JUSTICE MINISTER ALAN Shatter has said that he is to revisit the provisions of a privacy bill that was first introduced six years ago in the wake of the Irish Daily Star’s publication of topless photos of Kate, the Duchess of Cambridge.
In a statement issued this evening, Shatter has criticised the decision of the paper to publish the photos of Kate as it did last weekend and has said that balanced privacy legislation is now needed.
The publication of the photos has caused a furore in recent days with the British co-owner of the paper threatening to move to shut it down, a decision that the Communications Minister Pat Rabbitte earlier described as “nonsense”.
This evening Shatter said that despite the existence of the Press Council, “it is clear that some sections of the print media are either unable or unwilling in their reportage to distinguish between ‘prurient interest’ and ‘the public interest’”.
Shatter said that there appeared to be “no value of any nature” attached to an individual’s right to privacy as recognised by both the Irish Constitution and the European Convention on Human Rights.
“It is perceived financial gain as opposed to any principled freedom of expression that for some is the dominant value. The publication by the Irish Daily Star in Ireland of topless photographs of Kate Middleton, the Duchess of Cambridge, is a clear illustration of this,” he said.
“It is clear that sections of the print media believe that public figures are fair game and have no right to privacy in respect of any aspect of their lives.”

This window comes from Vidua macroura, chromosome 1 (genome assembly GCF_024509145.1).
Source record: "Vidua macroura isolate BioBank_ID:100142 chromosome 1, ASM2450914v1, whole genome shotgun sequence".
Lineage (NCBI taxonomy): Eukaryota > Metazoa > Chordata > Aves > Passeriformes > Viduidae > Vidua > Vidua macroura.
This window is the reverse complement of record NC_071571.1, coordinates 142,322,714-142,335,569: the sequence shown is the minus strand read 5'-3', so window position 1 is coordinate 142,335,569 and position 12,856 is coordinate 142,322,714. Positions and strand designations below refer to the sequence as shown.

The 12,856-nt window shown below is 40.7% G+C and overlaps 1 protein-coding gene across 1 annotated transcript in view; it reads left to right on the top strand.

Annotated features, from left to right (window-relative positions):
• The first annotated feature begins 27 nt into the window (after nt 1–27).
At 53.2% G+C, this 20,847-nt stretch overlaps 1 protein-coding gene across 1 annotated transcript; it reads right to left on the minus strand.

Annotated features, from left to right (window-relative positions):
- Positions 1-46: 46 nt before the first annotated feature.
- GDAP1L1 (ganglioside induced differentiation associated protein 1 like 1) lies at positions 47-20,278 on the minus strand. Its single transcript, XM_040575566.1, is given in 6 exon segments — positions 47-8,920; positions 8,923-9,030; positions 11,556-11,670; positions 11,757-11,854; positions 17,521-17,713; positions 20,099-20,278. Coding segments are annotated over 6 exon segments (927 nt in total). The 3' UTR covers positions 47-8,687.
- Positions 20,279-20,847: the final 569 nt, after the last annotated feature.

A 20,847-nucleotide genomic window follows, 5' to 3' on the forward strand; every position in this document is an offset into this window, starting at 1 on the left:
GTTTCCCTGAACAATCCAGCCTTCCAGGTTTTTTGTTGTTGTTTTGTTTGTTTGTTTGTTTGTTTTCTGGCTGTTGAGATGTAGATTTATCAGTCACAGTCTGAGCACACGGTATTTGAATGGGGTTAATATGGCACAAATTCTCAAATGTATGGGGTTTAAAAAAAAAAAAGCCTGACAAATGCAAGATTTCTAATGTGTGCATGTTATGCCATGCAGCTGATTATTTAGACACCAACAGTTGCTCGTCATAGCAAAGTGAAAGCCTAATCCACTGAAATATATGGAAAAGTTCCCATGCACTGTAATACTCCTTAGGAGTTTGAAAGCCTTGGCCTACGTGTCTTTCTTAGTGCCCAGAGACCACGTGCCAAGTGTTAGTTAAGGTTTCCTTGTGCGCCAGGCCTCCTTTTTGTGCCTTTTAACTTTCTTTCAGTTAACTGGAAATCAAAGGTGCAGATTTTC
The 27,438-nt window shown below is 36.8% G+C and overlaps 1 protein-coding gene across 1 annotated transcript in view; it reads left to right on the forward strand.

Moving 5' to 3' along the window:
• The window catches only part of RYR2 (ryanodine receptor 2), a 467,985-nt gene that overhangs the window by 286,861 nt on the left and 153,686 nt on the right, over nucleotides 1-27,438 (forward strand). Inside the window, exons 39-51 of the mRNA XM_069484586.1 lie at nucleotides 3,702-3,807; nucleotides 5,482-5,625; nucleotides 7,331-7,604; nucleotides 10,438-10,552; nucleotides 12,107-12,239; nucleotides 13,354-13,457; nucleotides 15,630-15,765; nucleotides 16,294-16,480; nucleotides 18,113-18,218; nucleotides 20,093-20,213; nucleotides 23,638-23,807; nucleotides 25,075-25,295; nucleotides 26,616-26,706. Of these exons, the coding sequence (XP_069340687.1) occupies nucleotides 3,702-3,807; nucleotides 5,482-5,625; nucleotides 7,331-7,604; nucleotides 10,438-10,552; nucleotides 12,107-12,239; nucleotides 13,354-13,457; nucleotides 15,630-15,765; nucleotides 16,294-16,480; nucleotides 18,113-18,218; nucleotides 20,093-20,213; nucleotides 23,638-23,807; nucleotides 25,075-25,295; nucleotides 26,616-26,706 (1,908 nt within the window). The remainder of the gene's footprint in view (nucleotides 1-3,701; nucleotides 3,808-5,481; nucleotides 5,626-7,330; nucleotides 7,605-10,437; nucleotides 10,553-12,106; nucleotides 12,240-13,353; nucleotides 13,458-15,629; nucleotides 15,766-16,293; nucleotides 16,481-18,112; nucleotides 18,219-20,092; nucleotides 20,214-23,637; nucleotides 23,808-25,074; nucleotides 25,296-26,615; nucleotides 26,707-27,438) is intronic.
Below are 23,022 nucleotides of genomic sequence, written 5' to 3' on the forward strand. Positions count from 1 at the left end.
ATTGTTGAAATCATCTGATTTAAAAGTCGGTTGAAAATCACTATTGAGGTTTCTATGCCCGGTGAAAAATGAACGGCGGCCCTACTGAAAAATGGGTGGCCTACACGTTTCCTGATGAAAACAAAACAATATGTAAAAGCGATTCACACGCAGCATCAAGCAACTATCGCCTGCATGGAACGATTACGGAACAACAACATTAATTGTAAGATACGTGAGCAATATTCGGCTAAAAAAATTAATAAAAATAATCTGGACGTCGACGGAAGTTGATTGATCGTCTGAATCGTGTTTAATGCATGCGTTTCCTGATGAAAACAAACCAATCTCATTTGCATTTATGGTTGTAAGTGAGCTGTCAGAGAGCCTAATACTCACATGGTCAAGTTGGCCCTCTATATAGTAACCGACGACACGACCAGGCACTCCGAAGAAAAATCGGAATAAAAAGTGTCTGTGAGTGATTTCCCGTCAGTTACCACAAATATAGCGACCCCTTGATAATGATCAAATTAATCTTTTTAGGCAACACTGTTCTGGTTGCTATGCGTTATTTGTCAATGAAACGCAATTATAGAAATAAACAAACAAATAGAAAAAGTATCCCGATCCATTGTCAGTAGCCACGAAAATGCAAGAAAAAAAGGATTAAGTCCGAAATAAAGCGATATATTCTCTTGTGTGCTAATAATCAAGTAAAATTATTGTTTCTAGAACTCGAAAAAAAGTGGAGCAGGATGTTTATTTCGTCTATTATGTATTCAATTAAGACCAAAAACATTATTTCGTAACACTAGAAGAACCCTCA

He said that he now intended to revisit the provisions of the Privacy Bill 2006 that was first published by the Fianna Fáil-Progressive Democrat coalition six years ago and which was substantially reproduced by Senator David Norris in the Seanad last March.
The bill was described at the time as “premature” by Shatter but he said today that he would now consider “what changes should be made to it in the context of developments that have taken place since its first publication and to then progress its enactment”.
Shatter said that there needed to be a balance struck in any legislation between not inhibiting “proper investigate journalism” and “flagrant violation of an individual’s right to privacy”.
He added: “What is needed is balanced legislation that does nothing to inhibit proper investigative journalism, the reporting of news and the expression of opinion on issues of genuine public interest in a manner that respects the ethos and values of a constitutional democracy but which also prevents the abuse of an individual’s human rights and flagrant violation of an individual’s right to privacy.”